Only one other player on the Gamecocks roster averaged over 20 minutes per game last season (Damien Leonard). No other returner averaged over seven points per game. In other words, Martin will likely lean on Ellington even more than Horn did over the past two years. Of the eight guards named to the All-SEC postseason award first or second team last season, only three return to compete again. It says here Ellington elevates his game to compete heavily for one of those spots by the end of this year.
Three Questions With The Charleston Post and Courier’s Darryl Slater
Darryl Slater covers South Carolina sports as the beat writer for the Charleston Post and Courier. He took time out from covering a top 10 football team (the Gamecocks checked in at number nine in the preseason AP Top 25 football poll) to talk a little basketball with RTC’s Eric Moyer. Check out more of his stuff at the Post and Courier or on Twitter @DarrylSlater, but until then, let’s talk a little basketball.
Rush the Court: What have been the early returns on Frank Martin? How has the buzz surrounding him compare to other South Carolina hires (both inside and outside of basketball)?
Darryl Slater: People in Columbia have been very excited about the hire. It’s pretty safe to say that athletic director Eric Hyman, who has since left for Texas A&M, landed a much bigger name than most observers (fans, media mongrels) thought USC could attract. Martin’s national visibility could be an asset to USC, in terms of getting recruits to take a chance on a program that hasn’t done really anything at all lately. Obviously, USC landing Steve Spurrier in 2005 was a huge boost for a football program that had historically struggled. Martin’s previous success isn’t on par with Spurrier’s, but Martin is clearly a bigger name than his predecessor with the USC basketball program, Darrin Horn. Whether Martin has more success than Horn remains to be seen.
RTC: What are best-case and worst-case scenarios for year one with Martin?
DS: The best-case scenario would be a run at an NIT berth. That is the absolute best-case scenario. USC lost its two best post players, Anthony Gill and Damontre Harris, who transferred to Virginia and Florida. The roster is going to be completely overhauled. Point guard Bruce Ellington again won’t be with the team until early December because he’s playing football. Martin will bring in a one-year transfer in guard LaShay Page, who had success at Southern Mississippi. The rest of the roster is expected to be filled out by a four-man freshman class and the returning players, just two of whom were starters last year (Ellington and shooting guard Damien Leonard). So if you look at the roster and the fact that USC went 10-21 last year and 2-14 in the SEC, it’s difficult to envision this team making the postseason. A worst-case scenario? Well, it certainly can’t get much worse than last year. Repeating last year’s disaster would probably qualify as a worst-case scenario, since Martin is widely considered a coaching upgrade from Horn.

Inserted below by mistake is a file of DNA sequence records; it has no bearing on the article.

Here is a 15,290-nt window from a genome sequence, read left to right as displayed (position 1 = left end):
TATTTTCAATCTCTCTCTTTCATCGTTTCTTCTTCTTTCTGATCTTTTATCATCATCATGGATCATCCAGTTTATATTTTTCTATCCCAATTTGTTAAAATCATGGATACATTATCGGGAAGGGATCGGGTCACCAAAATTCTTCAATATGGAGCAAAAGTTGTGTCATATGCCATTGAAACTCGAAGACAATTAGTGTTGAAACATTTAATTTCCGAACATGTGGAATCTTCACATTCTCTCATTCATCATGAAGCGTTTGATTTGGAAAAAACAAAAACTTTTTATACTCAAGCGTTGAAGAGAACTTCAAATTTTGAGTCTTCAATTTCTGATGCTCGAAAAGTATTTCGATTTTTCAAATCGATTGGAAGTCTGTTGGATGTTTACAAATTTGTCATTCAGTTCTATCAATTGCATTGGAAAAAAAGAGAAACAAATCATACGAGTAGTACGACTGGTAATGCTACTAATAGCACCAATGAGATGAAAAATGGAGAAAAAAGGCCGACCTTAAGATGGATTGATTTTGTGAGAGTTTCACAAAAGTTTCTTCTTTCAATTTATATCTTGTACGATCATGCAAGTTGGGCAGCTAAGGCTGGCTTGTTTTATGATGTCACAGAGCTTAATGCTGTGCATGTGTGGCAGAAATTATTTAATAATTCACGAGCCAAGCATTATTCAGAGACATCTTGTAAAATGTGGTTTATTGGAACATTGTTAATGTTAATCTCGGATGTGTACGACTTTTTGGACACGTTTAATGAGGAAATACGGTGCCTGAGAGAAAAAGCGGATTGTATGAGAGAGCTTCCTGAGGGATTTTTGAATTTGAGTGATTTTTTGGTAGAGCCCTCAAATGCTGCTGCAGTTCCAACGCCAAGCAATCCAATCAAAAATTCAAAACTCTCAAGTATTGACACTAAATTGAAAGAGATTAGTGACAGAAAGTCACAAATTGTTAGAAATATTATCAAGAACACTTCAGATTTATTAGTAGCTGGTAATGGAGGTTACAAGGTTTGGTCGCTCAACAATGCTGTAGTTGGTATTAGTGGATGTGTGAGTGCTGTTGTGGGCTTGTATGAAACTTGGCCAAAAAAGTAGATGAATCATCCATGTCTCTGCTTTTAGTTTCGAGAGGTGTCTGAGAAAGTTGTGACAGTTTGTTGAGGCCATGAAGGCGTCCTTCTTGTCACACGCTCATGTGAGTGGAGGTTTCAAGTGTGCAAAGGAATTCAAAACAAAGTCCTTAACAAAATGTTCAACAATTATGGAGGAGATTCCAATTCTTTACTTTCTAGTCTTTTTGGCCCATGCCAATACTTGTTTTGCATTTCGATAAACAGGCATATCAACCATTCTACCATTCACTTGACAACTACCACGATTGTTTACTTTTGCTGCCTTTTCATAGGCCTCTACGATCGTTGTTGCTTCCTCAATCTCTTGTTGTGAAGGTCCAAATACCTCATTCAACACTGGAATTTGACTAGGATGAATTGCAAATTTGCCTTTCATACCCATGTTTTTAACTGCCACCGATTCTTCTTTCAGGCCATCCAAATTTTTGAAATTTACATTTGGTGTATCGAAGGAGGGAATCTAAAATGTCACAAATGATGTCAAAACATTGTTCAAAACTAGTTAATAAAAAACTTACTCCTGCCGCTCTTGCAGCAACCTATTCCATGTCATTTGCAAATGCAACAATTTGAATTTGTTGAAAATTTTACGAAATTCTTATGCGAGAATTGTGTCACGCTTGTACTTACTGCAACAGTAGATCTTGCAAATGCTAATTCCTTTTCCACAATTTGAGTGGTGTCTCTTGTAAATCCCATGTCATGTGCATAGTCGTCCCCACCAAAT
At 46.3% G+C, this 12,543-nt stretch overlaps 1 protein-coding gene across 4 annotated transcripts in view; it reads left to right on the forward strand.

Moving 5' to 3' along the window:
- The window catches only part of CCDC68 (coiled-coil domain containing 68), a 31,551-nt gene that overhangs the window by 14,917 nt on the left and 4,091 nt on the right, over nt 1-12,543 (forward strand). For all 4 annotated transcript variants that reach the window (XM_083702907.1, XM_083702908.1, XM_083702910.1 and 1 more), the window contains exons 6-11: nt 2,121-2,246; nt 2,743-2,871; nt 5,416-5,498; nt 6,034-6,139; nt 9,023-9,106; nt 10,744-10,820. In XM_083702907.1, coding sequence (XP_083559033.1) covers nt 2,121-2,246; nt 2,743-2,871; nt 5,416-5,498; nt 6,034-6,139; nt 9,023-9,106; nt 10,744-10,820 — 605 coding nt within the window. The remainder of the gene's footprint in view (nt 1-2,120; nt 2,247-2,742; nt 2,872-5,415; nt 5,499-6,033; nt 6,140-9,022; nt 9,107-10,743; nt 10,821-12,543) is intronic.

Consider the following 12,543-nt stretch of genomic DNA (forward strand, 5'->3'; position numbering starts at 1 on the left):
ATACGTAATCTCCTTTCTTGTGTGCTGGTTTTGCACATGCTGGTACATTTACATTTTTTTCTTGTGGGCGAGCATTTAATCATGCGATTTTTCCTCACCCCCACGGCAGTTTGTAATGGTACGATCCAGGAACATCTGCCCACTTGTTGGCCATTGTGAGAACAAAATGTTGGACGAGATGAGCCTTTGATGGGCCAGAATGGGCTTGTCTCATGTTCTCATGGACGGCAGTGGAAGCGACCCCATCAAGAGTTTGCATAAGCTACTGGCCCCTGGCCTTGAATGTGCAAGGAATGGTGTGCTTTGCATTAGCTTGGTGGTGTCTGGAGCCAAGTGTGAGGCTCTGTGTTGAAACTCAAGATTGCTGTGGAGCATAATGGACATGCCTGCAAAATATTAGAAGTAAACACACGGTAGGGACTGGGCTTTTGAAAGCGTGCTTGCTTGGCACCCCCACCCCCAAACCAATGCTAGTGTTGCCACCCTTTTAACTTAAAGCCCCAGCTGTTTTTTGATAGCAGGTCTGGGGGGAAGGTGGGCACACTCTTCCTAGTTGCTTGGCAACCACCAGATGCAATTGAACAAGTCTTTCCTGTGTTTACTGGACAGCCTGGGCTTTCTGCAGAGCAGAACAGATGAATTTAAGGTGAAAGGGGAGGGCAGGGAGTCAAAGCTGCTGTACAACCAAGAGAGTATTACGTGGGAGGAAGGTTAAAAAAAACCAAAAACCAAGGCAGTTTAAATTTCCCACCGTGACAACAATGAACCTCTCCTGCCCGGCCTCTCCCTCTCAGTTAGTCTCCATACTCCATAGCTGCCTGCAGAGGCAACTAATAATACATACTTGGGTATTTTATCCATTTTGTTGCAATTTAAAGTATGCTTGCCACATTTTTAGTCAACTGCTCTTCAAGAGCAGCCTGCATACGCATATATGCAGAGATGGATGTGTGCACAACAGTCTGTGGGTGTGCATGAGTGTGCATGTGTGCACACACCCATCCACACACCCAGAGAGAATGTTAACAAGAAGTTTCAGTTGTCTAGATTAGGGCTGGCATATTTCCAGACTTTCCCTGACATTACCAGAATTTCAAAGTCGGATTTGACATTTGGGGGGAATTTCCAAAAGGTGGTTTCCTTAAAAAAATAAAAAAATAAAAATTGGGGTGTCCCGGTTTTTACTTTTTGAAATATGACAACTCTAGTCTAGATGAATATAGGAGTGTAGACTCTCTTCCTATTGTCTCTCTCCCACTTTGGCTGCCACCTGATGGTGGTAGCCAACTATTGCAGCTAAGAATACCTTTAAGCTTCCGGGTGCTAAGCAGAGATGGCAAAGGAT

RTC: Did South Carolina win or lose out in the new SEC scheduling model?
DS: With the SEC going from 16 to 18 games, that means two more games against legitimate opponents in place of games against non-conference pushovers that teams would usually schedule. Or a team could play just as many non-league pushovers and decide to take on fewer legit non-league opponents. The impact on USC’s overall record – which would be the key factor in potentially getting an NIT bid – depends on how Martin molds his non-league schedule to account for playing two more league games. And the schedule isn’t out yet, so it’s hard to say. But it’s fair to say that beating any SEC opponent is going to be a challenge for USC this season, as it was last season.
Twitter Style 2012-13 Outlook
New head coach Frank Martin has the excitement level on high in Columbia, but expectations for his first year remain tempered at best.
Brian Joyce is a writer for the SEC microsite and regular contributor for Rush The Court. Follow him on Twitter for more about SEC basketball at bjoyce_hoops.